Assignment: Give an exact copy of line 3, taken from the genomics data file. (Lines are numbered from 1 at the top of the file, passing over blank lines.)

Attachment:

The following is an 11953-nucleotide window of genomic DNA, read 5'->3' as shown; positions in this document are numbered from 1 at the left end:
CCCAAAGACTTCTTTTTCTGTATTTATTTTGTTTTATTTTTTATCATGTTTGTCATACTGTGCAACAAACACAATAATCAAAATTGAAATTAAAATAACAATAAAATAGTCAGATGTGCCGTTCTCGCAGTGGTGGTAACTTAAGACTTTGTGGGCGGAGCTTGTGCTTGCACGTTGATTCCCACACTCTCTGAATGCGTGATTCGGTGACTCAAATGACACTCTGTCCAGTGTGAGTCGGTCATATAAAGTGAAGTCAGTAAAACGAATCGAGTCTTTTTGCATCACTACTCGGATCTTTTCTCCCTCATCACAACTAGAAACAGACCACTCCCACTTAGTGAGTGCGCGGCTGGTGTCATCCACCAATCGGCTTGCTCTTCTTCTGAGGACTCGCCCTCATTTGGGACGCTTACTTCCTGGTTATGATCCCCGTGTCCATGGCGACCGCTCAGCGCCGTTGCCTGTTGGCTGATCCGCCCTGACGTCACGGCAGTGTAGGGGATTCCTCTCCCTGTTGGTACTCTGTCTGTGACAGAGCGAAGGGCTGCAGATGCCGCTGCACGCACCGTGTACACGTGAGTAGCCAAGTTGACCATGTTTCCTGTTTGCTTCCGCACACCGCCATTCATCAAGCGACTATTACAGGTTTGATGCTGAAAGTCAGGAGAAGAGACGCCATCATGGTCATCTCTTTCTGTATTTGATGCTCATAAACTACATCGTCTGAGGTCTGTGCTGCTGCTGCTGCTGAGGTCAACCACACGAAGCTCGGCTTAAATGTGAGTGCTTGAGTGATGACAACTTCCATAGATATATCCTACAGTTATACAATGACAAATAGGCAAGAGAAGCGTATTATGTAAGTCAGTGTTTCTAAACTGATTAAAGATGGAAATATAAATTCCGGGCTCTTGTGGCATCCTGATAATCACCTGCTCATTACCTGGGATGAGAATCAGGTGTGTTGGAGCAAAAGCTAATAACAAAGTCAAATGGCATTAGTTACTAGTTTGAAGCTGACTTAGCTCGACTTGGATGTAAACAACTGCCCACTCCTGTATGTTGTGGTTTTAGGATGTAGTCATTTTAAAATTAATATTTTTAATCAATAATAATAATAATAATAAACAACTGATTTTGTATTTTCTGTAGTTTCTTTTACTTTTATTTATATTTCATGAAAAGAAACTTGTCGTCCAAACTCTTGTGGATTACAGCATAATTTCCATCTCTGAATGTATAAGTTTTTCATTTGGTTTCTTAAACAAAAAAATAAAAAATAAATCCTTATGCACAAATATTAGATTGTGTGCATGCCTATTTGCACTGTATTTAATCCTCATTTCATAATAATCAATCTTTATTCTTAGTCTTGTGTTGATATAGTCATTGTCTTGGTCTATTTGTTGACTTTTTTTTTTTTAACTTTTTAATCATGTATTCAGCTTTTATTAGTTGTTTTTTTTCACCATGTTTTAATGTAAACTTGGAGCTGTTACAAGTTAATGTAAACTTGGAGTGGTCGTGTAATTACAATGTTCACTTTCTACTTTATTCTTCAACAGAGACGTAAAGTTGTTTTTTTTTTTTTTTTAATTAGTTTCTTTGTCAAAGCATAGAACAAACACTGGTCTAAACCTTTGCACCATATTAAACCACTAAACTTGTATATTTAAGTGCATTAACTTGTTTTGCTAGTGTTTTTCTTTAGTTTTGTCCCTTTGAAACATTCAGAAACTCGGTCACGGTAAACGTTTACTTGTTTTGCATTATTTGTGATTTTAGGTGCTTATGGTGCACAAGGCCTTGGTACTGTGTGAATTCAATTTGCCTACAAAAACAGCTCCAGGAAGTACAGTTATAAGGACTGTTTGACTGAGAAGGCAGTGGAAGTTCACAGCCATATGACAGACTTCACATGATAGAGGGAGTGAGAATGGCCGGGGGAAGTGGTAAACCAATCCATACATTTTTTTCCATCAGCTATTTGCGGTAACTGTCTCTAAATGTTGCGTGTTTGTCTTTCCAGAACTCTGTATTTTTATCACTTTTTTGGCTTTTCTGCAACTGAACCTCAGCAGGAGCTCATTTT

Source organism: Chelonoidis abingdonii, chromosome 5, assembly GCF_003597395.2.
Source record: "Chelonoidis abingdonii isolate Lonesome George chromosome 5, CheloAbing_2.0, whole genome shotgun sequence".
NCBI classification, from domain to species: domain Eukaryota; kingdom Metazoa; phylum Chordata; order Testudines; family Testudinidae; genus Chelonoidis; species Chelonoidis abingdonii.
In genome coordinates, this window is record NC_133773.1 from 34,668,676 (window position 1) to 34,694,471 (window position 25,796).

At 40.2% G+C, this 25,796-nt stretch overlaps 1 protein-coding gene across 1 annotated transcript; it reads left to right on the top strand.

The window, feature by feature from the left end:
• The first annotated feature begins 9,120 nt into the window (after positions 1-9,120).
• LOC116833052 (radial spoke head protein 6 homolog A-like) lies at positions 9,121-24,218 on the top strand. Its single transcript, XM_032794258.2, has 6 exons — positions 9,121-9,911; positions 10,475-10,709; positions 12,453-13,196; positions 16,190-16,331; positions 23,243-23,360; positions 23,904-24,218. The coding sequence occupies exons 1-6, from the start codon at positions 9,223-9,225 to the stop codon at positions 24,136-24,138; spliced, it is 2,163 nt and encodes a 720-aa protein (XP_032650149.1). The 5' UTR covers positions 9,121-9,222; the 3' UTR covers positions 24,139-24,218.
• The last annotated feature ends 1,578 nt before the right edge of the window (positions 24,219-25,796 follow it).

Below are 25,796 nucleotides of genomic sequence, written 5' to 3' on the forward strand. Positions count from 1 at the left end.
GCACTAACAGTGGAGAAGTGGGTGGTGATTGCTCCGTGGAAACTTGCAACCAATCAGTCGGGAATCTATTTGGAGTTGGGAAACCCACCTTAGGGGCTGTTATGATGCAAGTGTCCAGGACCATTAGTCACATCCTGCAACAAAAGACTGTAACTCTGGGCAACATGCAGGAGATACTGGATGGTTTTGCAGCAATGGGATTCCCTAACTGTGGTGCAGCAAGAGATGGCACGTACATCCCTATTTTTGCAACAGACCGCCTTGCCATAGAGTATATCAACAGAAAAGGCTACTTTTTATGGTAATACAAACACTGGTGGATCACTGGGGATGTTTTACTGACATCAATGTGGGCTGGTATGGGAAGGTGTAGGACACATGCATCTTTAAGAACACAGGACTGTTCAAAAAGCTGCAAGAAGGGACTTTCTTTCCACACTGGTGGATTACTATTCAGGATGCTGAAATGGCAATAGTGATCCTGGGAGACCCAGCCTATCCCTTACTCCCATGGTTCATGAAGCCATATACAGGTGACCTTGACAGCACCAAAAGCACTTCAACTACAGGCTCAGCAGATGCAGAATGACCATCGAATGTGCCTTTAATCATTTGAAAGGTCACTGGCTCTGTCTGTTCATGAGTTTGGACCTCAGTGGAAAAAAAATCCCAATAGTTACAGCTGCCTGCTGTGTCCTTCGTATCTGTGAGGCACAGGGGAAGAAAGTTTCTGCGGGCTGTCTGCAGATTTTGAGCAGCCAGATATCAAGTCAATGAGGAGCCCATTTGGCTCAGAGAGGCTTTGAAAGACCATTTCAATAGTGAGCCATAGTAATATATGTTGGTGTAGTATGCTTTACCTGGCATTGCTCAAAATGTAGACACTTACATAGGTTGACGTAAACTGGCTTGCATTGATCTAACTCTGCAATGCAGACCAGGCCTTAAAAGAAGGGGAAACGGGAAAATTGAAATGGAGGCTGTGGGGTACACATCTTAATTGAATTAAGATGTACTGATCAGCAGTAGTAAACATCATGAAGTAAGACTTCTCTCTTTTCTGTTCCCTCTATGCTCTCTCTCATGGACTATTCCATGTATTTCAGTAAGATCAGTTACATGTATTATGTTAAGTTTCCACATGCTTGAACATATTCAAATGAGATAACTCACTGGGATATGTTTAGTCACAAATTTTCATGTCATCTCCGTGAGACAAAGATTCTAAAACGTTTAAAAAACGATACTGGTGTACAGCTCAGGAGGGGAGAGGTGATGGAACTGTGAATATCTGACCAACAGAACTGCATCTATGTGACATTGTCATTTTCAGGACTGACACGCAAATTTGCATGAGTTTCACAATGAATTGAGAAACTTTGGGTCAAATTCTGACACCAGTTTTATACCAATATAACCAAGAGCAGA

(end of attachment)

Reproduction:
Source organism: Chelonoidis abingdonii, chromosome 5, assembly GCF_003597395.2.